• I have found using a NANO V3, pure C programming experiments (which to date, for me, are mostly redos of the "blink the LED" sketch) work as expected. So I can take my existing breadboard setup, Jam-o a Nano, put Pure C code into Arduino IDE, compile, and upload. We're good!  

Took this picture between blinks, but the LED works....

Still with me?

If you want to play along at home: here's a rundown of some essentials I needed to get started with Pure C:

I needed the datasheet for the Atmel chip that constitutes the guts of the Arduino on my bench.  For me, it was an ATMEGA328P, data sheet for that is found here. Why? Pure C is all about finding bits in registers. These registers hold essential information like "is this pin an input or output?" "Do you want this pin high or low?" Flipping register bits is the key to making things work.

So, you need to understand what many registers and bits do.  No way around that. There are a whole ton of registers in all these Atmel CPUs.

I needed to see how my Arduino board is wired--really.  Pure C goes straight to the heart of an Arduino: the CPU itself. If a pin on the Atmel CPU isn't wired to the same pin on the Arduino PCB, or if the board has a different pin designation, your Pure C code may not work.

For the Nano I found the Nano Eagle schematic, here, which clearly shows which pin on the ATMEGA chip goes to which pin on the Arduino board. With that in hand I could successfully move LEDs around, change my pure C code, and still have them blink.

I needed a simple breadboard setup: Nano and an LED.

I needed to understand the strange statements you see over and over when reviewing pure C code. One we already saw:

DDRD |= ( 1 << DDD4);

This means, for register DDRD, put a 1 (high) into bit DDD4.  This specifically tells the Nano's CPU that pin D4 is going to be an Output.

Getting further into beginner's stuff:

You can OR these "bit shift" statements together:

DDRD =  ( 1 << DDD4) | ( 1 << DDD5) | ( 1 << DDD6) ;

Same idea, but we are putting a 1 in for bits 4, 5, and 6.  So D4, D5, D6 are outputs.

So how to make DDD4 a zero?  So DDD4 is an input? Use a NOT, also known as an XOR:

DDRD ^=(1 << DDD4); 

And another way to change DDD4 from 1 to a zero (so, flip things?)  This tests DDD4, if DDD4 already contains a 1, it makes DDD4 a zero. If it's a zero, make it a one.

DDRD &=~(1 << DDD4);

You also set the entire register--for instance, make every pin in the Pin Group D inputs. Here 0x00 means use hex (base 16) to set all the bits to zero.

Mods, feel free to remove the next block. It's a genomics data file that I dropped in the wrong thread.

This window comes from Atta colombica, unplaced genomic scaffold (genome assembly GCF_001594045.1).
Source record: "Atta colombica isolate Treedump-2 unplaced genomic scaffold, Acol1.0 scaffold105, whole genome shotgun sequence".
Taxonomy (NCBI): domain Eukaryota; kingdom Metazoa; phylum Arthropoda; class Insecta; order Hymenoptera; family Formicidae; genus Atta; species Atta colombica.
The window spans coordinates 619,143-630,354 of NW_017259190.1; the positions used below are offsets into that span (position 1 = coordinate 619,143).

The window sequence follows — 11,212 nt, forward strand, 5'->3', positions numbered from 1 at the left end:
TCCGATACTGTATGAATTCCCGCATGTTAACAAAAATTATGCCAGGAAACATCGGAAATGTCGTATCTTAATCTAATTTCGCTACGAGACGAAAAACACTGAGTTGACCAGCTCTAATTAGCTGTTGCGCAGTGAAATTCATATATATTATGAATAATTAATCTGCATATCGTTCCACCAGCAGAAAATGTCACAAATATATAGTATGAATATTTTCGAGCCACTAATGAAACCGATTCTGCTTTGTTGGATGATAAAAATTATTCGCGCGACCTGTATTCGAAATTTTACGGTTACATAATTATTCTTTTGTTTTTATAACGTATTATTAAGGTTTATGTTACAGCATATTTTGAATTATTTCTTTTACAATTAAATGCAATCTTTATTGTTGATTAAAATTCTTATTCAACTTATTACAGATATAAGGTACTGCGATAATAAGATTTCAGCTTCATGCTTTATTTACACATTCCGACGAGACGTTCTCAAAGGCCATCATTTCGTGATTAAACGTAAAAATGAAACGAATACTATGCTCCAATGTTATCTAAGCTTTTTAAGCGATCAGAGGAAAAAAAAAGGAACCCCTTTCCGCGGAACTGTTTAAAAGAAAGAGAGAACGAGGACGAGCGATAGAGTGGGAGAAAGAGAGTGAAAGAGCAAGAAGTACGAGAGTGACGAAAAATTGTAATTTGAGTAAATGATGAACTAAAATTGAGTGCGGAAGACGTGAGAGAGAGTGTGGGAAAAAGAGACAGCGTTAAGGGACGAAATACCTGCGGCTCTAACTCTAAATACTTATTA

DDRD = 0x00;

And this sets them all to one:

DDRD = 0xFF;

Tip (for me anyway?) Remember that even after you power cycle, the CPU chip "remembers" your register settings. Compiling and uploading code again won't change registry bits unless you specifically twiddle them.

Enough for now? Just with these few discoveries, I can already read small chunks of Grumbles code and maybe see what he's after. Go A's! To wrap up: Here is a Pure C program I wrote that compiles in Arduino IDE and flashes an LED. Works on my bench anyway. Remove comments, change 1's to 0's, etc., and have fun.


#define F_CPU16000000UL
#define myPin DDD2 //change 2 to whatever D group in you are using

my expanded pure C blink demo.  
Nano V3,0, with LED tied to pin D4; 
1K resistor between LED cathode and ground so to not fry the LED.
uncomment stuff to experiment.

int main()

/* all pins in D pin group are now input. For DDRD, 1 means output and 0 means input. */  
DDRD = B00000000;

/* we are putting a 1 into bit DD4 in the DDRD //register, making D4 on the nano an output. */  

DDRD |= (1<<myPin);  

/* make DDD4 (pin D4 on Nano) a zero, now it won't flash because it's an input.  So do the opposite of what I say. */
 // DDRD &=~(1 << myPin); 

/*test DDD4 to see if it's a one. If it's a zero, toggle the //bit to one.  If it's one, toggle to zero  */  
 // DDRD ^=(1 << myPin ); 


/* this will set all D pins but leave TX RX to output */
  //DDRD = DDRD | 0x00 ; 

/* this will set all D pins but TX RX to input */
  //DDRD = DDRD | 0xFF ; 

  /*Note: if you screw up TX and RX, 
   * which are part of the DDDx, DDRX, PINx" pin group mishpucha,
   * upload into your arduino a normal sketch with serial.begin().  this fixes it.

/* WHILE(1) is the same as the main repeat forever loop you see on arduino  */

 /*     PORTD=B11111111; 
//all port D pins (0-7) are now high.  
      /* I put in 200 to make sure I'm not running the default "blink" sketch. */
       PORTD=B00000000; //D2 is now low.  same exercise.

/* same way to do what we just did with 2 lines!  Go Pure C!

PORTD ^=(1 << myPin ); 

/* don't breathe the fumes */

Saving OTAs--One Chip at a Time--a Simple Hack

Quick background:  what the heck is an OTA anyway? It's a type of IC. For audio and especially synthDIY you see Operational Transcondu...